To comply with this law and avoid penalties, it’s important to show how your business is addressing a situation and working to reduce the risk of this exploitation happening again.
Practical next steps for suppliers
Even if your business isn’t covered by this law, your customers could be – especially if you sell items to Canadian companies. Customers may ask you for more information to help them comply with this law.
- Learn about the law and what it asks companies to do. This will help you to get ready for requests from customers. Understand what information they will need from you. You can start preparing this and show your customers that you’re trying to help them.
- Check that you are compliant with labour regulations and laws, including those relating to minimum working ages and age verification. Having the relevant paperwork up-to-date and ready to share with customers shows them you’re working to support them with what they need.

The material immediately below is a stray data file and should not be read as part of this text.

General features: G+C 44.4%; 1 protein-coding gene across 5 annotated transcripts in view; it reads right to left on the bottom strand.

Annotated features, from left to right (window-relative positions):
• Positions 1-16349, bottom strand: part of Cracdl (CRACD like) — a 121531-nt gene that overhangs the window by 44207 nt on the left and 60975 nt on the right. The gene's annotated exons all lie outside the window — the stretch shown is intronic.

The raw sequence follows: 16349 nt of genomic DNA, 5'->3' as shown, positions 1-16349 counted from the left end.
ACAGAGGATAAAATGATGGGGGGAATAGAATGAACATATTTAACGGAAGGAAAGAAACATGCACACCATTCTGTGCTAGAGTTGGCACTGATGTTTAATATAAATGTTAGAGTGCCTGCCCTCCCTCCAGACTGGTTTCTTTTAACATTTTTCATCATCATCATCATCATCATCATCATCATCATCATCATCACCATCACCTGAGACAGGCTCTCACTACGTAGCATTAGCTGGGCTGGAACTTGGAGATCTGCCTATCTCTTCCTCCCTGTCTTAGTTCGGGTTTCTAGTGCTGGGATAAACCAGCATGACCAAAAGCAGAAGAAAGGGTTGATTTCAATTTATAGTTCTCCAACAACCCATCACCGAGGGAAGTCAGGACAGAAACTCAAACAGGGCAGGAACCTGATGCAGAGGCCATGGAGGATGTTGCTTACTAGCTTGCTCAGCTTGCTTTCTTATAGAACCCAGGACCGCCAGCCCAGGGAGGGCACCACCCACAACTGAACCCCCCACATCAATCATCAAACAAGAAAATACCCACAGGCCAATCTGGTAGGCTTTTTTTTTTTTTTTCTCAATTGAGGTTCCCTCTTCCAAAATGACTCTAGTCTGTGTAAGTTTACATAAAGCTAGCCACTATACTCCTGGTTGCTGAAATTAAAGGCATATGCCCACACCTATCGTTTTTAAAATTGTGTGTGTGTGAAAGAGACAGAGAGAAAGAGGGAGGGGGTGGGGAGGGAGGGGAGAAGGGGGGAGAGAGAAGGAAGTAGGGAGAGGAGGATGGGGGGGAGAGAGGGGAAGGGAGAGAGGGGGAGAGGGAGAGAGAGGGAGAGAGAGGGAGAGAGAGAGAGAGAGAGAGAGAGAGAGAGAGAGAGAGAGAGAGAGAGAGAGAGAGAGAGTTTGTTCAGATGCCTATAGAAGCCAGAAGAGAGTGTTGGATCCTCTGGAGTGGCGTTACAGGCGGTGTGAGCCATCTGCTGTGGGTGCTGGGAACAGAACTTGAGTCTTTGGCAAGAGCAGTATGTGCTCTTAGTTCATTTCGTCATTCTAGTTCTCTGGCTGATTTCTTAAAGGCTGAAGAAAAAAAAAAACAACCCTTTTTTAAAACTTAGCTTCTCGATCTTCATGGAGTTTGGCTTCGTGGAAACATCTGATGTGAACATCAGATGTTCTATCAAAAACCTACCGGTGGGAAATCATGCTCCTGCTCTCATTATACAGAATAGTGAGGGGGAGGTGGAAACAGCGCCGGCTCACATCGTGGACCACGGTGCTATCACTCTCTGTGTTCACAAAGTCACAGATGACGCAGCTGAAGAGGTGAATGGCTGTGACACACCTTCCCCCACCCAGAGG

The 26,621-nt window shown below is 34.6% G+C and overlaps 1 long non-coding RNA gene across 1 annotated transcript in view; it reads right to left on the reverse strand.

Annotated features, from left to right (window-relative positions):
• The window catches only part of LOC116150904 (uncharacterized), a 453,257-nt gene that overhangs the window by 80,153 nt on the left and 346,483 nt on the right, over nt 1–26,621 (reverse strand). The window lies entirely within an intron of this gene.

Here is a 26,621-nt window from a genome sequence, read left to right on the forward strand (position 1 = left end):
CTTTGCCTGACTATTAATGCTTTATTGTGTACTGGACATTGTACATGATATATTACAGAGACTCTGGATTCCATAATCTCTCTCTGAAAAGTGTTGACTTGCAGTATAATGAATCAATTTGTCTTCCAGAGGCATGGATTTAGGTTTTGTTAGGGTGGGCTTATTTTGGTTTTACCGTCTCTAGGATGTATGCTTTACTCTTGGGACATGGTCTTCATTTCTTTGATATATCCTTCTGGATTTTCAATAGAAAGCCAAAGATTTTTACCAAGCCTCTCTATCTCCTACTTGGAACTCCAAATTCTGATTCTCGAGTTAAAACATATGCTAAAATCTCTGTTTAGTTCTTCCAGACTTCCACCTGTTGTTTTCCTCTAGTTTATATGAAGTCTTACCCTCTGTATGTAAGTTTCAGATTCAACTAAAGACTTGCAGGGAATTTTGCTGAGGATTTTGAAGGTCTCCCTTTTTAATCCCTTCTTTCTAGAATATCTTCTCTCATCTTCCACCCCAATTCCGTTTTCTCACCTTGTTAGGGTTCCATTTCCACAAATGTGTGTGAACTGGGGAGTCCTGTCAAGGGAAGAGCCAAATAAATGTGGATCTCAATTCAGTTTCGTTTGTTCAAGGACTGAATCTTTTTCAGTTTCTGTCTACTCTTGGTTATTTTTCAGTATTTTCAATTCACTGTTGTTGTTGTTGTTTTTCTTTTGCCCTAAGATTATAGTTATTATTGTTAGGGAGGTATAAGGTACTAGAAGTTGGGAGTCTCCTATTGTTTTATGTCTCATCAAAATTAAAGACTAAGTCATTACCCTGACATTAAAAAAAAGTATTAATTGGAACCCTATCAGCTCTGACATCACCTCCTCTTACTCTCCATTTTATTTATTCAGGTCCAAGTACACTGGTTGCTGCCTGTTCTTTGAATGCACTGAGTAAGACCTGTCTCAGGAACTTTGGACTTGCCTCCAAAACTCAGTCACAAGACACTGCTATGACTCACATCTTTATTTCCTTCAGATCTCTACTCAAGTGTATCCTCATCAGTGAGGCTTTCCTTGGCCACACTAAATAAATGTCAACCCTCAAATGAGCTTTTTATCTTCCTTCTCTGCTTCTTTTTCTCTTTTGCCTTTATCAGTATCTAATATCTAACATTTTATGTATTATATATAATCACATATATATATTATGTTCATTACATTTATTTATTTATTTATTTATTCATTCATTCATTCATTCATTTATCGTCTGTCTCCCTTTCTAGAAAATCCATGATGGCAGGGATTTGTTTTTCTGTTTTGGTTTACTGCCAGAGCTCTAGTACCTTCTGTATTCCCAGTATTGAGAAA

How Sedex can help your business
Sedex’s integrated solutions can help your business to efficiently map, assess and report on your supply chain at scale. These are necessary activities to meet the requirements of this law.
- Our Radar risk assessment tool uses data from third parties and your suppliers to enable social and environmental risk analysis across your supply chain globally. Access inherent forced labour and child labour risk scores for countries and sectors relevant to your supply chain, and compare risk scores for suppliers’ individual work sites where you have data about them. This allows you to identify the areas of highest risk.
- The Sedex platform enables you to capture, store and analyse supply chain information. This includes data about the workers, practices. and conditions at work sites.
- Our teams can help you engage your suppliers, to help you work with them to gather information on their suppliers and build visibility of your lower tiers.